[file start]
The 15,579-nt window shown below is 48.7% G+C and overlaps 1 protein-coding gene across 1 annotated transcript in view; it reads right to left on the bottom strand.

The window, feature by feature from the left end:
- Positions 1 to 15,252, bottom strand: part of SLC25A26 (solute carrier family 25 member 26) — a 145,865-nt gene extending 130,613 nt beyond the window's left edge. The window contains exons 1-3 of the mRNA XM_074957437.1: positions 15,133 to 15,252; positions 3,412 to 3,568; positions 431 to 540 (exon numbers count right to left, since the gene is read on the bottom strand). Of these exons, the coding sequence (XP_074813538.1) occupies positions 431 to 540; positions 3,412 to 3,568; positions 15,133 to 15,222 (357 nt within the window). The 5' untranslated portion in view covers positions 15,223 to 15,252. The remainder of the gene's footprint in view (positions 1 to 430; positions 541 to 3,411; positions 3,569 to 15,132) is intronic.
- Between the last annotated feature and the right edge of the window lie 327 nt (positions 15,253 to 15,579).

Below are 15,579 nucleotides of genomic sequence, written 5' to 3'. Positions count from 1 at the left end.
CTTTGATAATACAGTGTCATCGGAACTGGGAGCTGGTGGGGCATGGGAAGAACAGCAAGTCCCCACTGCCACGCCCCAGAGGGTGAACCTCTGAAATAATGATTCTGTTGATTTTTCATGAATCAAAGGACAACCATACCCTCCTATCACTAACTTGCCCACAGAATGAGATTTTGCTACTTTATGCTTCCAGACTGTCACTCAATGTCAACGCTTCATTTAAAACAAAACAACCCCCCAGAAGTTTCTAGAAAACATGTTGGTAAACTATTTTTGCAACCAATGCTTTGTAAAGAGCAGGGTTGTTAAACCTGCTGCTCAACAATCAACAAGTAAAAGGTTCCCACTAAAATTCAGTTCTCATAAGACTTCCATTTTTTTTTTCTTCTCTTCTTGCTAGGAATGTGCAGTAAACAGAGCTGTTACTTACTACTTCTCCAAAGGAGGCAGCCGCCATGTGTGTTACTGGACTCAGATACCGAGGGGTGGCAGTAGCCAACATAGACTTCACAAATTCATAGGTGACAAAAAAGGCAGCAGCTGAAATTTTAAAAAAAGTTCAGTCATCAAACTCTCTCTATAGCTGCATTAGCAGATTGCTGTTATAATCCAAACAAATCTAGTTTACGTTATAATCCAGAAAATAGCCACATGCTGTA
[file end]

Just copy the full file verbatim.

The 15,579-nt window shown below is 48.7% G+C and overlaps 1 protein-coding gene across 1 annotated transcript in view; it reads right to left on the bottom strand.

The window, feature by feature from the left end:
- Positions 1 to 15,252, bottom strand: part of SLC25A26 (solute carrier family 25 member 26) — a 145,865-nt gene extending 130,613 nt beyond the window's left edge. The window contains exons 1-3 of the mRNA XM_074957437.1: positions 15,133 to 15,252; positions 3,412 to 3,568; positions 431 to 540 (exon numbers count right to left, since the gene is read on the bottom strand). Of these exons, the coding sequence (XP_074813538.1) occupies positions 431 to 540; positions 3,412 to 3,568; positions 15,133 to 15,222 (357 nt within the window). The 5' untranslated portion in view covers positions 15,223 to 15,252. The remainder of the gene's footprint in view (positions 1 to 430; positions 541 to 3,411; positions 3,569 to 15,132) is intronic.
- Between the last annotated feature and the right edge of the window lie 327 nt (positions 15,253 to 15,579).

Below are 15,579 nucleotides of genomic sequence, written 5' to 3'. Positions count from 1 at the left end.
CTTTGATAATACAGTGTCATCGGAACTGGGAGCTGGTGGGGCATGGGAAGAACAGCAAGTCCCCACTGCCACGCCCCAGAGGGTGAACCTCTGAAATAATGATTCTGTTGATTTTTCATGAATCAAAGGACAACCATACCCTCCTATCACTAACTTGCCCACAGAATGAGATTTTGCTACTTTATGCTTCCAGACTGTCACTCAATGTCAACGCTTCATTTAAAACAAAACAACCCCCCAGAAGTTTCTAGAAAACATGTTGGTAAACTATTTTTGCAACCAATGCTTTGTAAAGAGCAGGGTTGTTAAACCTGCTGCTCAACAATCAACAAGTAAAAGGTTCCCACTAAAATTCAGTTCTCATAAGACTTCCATTTTTTTTTTCTTCTCTTCTTGCTAGGAATGTGCAGTAAACAGAGCTGTTACTTACTACTTCTCCAAAGGAGGCAGCCGCCATGTGTGTTACTGGACTCAGATACCGAGGGGTGGCAGTAGCCAACATAGACTTCACAAATTCATAGGTGACAAAAAAGGCAGCAGCTGAAATTTTAAAAAAAGTTCAGTCATCAAACTCTCTCTATAGCTGCATTAGCAGATTGCTGTTATAATCCAAACAAATCTAGTTTACGTTATAATCCAGAAAATAGCCACATGCTGTA